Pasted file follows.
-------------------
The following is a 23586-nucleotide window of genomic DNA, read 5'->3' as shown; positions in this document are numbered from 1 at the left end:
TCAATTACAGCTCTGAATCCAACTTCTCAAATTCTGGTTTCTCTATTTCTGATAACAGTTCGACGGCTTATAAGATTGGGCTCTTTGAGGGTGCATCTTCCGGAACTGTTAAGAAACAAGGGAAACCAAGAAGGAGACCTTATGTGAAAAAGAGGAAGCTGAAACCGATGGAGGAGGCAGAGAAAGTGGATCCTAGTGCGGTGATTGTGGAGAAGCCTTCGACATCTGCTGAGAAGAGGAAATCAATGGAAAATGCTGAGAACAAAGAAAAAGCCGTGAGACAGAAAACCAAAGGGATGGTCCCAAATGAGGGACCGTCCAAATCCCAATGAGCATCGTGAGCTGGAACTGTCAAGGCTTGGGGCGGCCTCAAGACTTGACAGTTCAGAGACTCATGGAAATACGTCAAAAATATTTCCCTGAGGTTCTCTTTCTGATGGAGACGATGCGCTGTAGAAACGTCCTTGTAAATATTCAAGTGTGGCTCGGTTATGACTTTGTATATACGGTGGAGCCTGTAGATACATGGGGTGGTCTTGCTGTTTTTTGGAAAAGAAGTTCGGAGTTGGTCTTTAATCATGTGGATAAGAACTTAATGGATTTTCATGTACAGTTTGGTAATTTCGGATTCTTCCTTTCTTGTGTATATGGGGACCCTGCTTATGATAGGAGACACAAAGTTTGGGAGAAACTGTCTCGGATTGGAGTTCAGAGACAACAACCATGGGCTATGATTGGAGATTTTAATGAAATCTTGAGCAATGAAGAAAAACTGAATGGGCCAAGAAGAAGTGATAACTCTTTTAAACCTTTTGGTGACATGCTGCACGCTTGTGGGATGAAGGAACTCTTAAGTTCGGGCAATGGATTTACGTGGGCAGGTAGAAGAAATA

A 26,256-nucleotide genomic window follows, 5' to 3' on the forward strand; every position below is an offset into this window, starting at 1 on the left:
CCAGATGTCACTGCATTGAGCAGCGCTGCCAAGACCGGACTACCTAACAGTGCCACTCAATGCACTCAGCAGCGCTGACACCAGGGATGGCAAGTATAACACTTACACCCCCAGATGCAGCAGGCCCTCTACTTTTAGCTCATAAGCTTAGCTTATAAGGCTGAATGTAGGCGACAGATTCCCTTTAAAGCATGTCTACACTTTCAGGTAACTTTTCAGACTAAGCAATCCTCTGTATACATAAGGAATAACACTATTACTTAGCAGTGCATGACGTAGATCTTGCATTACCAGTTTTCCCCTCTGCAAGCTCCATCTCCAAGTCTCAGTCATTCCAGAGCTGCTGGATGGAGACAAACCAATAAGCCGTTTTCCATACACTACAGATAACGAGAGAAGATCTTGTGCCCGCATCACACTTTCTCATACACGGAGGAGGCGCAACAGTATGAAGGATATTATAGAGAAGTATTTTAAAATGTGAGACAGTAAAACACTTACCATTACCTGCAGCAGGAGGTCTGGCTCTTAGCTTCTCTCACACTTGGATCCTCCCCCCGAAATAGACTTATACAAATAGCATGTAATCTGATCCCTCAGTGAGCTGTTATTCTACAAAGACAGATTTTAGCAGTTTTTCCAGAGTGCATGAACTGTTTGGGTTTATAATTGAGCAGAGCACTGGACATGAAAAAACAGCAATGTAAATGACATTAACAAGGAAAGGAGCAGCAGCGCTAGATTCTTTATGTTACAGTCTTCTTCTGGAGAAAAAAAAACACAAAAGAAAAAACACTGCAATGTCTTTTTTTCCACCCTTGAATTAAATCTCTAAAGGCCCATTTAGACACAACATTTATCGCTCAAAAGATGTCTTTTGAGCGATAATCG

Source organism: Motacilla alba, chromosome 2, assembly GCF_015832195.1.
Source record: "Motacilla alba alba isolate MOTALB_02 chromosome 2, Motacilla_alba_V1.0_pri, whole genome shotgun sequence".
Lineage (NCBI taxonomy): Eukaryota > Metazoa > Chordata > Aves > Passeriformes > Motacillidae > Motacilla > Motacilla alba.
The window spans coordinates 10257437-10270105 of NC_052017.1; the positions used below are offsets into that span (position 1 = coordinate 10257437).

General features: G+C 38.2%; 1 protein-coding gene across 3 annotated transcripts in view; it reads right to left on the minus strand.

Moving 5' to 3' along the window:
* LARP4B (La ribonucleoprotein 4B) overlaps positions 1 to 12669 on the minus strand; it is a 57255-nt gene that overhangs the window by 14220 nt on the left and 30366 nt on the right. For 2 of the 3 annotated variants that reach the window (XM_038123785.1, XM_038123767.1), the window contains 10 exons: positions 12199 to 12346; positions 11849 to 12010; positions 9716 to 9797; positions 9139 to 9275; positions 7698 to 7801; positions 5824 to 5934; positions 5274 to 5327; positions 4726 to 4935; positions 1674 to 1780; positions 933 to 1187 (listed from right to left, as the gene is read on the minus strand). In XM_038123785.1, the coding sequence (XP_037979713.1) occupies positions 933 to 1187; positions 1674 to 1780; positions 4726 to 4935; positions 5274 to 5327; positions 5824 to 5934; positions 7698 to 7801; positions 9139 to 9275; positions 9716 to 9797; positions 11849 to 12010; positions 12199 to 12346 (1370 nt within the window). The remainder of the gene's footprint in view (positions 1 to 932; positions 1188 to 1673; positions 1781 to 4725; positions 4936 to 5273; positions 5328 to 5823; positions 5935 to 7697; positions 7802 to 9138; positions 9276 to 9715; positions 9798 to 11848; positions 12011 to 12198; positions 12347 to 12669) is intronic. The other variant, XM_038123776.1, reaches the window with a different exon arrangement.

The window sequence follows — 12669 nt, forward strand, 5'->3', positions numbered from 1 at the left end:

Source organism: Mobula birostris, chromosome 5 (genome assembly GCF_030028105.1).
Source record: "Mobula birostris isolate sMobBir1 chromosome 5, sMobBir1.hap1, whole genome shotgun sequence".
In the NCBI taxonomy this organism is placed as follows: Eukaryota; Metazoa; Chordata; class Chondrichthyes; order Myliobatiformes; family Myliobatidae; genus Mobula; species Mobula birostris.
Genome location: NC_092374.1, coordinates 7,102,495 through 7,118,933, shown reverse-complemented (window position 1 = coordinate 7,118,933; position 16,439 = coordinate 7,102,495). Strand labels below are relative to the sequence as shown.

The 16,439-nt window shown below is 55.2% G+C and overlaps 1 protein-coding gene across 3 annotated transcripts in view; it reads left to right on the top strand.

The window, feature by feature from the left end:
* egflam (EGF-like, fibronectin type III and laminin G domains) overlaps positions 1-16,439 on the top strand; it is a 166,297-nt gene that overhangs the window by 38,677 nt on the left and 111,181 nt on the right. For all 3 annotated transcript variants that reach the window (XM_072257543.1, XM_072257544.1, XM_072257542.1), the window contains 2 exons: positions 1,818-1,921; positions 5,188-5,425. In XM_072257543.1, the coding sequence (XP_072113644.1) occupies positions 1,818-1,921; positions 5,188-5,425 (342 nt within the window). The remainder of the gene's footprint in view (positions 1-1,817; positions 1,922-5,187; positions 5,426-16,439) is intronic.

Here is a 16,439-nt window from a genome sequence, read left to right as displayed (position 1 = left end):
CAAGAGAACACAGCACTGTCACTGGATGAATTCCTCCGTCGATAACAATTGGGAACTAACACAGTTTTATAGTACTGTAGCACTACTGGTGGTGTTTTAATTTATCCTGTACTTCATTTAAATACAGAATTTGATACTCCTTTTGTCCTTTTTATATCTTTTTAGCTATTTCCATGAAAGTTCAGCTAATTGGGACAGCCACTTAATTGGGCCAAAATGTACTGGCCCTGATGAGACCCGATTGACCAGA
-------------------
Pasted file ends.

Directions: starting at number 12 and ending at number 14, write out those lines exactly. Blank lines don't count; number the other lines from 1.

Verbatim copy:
The window sequence follows — 12669 nt, forward strand, 5'->3', positions numbered from 1 at the left end:

Source organism: Mobula birostris, chromosome 5 (genome assembly GCF_030028105.1).
Source record: "Mobula birostris isolate sMobBir1 chromosome 5, sMobBir1.hap1, whole genome shotgun sequence".